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home : opinion : perspectives

11/16/2017 9:00:00 AM
Memorial for a deacon

(Editor's note: Father O'Connor delivered this homily at the Shrine Church of Our Lady of the Americas in Albany during a memorial Mass June 24 for his friend Deacon Eugene McNamara, a retired deacon of the Albany Diocese who had died on Christmas Day at his home in Santa Monica, Calif. The deacon, who served at the shrine church for many years in its former incarnation as St. Patrick's parish, is survived by his wife, Joan, nine children and many friends, who ­attended the memorial.)

In 1982, Jill Uris published, "Ireland, a Terrible Beauty." In the book were many wonderful scenes of Ireland. One of the photographs was of a bewhiskered Irishman with no teeth, holding a scythe. There was a grin on his face and a twinkle in his eye. The words beneath the picture read, "Take a good look at me. You'll never see the life of me again."

For sure, we'll never see the life of Eugene Patrick McNamara again. He was a man of song, of stories and laughter; a man with a large, tender, loving heart and a twinkle in his eyes. He was a man of faith. If Hollywood ever discovered him, he would have been the most famous, loved man who ever lived -- with the exception of Jesus -- but, thanks be to God, he never was discovered.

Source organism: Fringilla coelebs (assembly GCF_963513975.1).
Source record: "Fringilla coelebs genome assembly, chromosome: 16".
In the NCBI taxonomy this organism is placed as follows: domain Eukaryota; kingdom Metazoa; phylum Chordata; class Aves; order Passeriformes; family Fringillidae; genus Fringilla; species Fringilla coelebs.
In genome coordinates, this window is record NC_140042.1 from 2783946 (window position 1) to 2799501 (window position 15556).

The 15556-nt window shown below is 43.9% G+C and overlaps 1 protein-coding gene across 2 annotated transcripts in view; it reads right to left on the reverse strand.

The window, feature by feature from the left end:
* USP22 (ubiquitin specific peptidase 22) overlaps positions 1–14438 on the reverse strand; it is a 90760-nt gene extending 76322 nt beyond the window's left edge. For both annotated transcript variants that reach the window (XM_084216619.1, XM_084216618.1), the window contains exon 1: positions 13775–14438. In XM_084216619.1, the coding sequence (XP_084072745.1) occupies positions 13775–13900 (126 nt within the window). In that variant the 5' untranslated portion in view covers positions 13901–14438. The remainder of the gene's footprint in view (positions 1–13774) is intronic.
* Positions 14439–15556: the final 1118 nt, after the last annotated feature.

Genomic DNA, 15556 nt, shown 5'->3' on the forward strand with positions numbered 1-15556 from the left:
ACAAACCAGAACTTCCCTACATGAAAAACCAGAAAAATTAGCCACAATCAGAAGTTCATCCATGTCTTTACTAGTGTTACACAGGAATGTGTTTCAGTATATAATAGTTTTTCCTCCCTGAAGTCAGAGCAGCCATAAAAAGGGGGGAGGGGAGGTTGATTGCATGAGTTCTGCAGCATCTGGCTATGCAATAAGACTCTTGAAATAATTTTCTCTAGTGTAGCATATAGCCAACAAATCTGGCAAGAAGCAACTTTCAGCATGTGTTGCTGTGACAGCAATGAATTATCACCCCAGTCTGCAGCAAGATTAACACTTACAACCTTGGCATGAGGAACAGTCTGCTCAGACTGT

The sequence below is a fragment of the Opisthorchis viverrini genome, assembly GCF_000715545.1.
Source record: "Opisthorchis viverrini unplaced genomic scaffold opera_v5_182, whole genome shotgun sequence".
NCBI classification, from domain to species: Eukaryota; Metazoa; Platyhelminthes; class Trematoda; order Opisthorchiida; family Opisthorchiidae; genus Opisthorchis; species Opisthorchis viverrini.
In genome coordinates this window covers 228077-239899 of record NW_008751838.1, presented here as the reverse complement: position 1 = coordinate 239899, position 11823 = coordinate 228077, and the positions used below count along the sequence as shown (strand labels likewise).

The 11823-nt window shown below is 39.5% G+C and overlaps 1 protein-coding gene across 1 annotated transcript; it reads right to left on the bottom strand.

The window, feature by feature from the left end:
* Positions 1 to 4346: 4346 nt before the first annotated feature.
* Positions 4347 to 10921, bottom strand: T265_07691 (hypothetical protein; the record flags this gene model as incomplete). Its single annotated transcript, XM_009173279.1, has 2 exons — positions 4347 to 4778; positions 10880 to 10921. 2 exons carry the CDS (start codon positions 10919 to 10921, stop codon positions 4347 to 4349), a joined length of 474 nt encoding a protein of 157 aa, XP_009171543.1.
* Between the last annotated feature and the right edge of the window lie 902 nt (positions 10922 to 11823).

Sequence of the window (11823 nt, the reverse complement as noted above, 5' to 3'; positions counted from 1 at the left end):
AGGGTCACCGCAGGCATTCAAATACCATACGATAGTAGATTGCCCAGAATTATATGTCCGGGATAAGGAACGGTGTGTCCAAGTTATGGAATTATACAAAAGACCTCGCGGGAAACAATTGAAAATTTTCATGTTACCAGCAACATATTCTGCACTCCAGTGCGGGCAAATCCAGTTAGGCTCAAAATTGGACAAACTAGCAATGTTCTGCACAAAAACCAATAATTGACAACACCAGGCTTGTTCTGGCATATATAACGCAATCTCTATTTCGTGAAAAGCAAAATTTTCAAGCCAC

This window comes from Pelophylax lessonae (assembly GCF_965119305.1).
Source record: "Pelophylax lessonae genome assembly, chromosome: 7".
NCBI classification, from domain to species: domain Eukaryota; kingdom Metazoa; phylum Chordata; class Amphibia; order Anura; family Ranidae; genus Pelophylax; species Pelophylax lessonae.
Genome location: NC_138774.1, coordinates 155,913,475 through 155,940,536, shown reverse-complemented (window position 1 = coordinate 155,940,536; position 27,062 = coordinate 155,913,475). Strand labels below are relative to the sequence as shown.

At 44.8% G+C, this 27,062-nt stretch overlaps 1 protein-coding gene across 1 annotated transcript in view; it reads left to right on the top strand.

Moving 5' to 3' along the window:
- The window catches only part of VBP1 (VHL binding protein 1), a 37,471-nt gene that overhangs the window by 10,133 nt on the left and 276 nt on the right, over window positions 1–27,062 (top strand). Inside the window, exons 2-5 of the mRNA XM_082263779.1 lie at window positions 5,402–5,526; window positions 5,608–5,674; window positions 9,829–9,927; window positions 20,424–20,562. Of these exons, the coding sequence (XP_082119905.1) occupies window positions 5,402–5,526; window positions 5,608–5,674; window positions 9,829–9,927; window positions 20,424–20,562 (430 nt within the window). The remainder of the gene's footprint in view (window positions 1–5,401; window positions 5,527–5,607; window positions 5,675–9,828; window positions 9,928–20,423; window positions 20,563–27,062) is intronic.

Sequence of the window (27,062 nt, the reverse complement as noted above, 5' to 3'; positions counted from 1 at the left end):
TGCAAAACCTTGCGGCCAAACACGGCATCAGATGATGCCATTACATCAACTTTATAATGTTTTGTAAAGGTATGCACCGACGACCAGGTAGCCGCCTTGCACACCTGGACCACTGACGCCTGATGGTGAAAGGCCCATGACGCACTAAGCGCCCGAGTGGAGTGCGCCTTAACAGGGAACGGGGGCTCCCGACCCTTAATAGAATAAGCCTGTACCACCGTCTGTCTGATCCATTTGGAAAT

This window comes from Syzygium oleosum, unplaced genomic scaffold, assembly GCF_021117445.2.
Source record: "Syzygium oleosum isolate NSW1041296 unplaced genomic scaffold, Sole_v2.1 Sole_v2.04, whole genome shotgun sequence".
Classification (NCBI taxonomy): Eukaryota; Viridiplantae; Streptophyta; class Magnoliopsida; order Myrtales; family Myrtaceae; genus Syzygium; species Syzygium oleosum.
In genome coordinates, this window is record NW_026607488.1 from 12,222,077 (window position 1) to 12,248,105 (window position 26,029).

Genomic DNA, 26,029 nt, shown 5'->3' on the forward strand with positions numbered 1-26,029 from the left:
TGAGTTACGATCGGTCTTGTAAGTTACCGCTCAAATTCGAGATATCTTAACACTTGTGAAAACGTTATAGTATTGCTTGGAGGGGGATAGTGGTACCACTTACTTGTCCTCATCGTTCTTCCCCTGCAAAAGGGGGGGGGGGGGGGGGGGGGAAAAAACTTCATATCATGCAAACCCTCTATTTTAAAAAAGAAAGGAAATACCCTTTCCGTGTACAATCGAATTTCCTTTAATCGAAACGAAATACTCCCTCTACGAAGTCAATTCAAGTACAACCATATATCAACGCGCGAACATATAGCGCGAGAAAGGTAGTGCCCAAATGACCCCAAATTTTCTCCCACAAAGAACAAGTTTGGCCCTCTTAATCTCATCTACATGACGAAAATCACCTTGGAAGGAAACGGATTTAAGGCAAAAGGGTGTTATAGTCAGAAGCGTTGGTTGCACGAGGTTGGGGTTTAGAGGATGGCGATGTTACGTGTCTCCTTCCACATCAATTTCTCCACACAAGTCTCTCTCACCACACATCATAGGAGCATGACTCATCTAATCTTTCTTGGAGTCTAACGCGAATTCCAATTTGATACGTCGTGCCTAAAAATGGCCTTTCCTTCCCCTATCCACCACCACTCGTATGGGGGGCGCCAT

Gene was a family man. He could never believe he had such a wonderful friend as his wife, Joan. He was and still is proud and so grateful for his children, Kevin and Kathleen, Michael and Brian, Eileen and Tommy, Mary and Barbara and Benadette. He loved each of them so dearly.

Gene always spoke with deep affection for his father, Tommy Mac. He loved to tell the story of the day he ended up on the living room floor looking up at his father. His father was shouting out at him, "And I suppose you call me 'the old man.'" Of course, Gene had spoken out of turn. He loved to speak of watching his father kneeling by his bed, saying his night prayers.

He loved his sister, Mary, and his brother, Tommy, and Eileen, and Barbara, who died as a child.

His mother, Mary Brigid, was special. She, too, was full of laughter and deep faith. He loved her dearly.

Jesus tells us that, unless we become like little children, we can't enter the kingdom of heaven. Gene had a wonderful "childlikeness" about him. It came through especially in his faith, as well as his loving heart.

The day he was ordained a deacon was like a dream come true for Gene, and right to the end it meant so much to him. He had great friends among the deacons.

It was only a couple of weeks after he and Joan married that he shipped off to Korea. It was then that he met his friend Rev. Emil Kapaun again. Father Kapaun, a U.S. Army chaplain who died in a prisoner of war camp, had a profound effect on Gene's life. Gene served his country faithfully and with great distinction.

Gene's faith and his marriage were the heart of his life. How he loved St. Therese of Lisieux, the "Little Flower," and her "little way." She is now a Doctor of the Church, but it was her simplicity that attracted him to her.

Gene loved the Church, warts and all. He loved the Mass, especially the presence of Jesus in the Eucharist. He loved Cursillo and the Cursillo community.

I'd like to go on about Aunt Gert and the Blue Room and Astoria and the Mac and Mrs. Fogarty's Christmas cake and Gene's golden singing voice and "My Darling Come to Me" and Castleblarney...but maybe there'll be another day for that.

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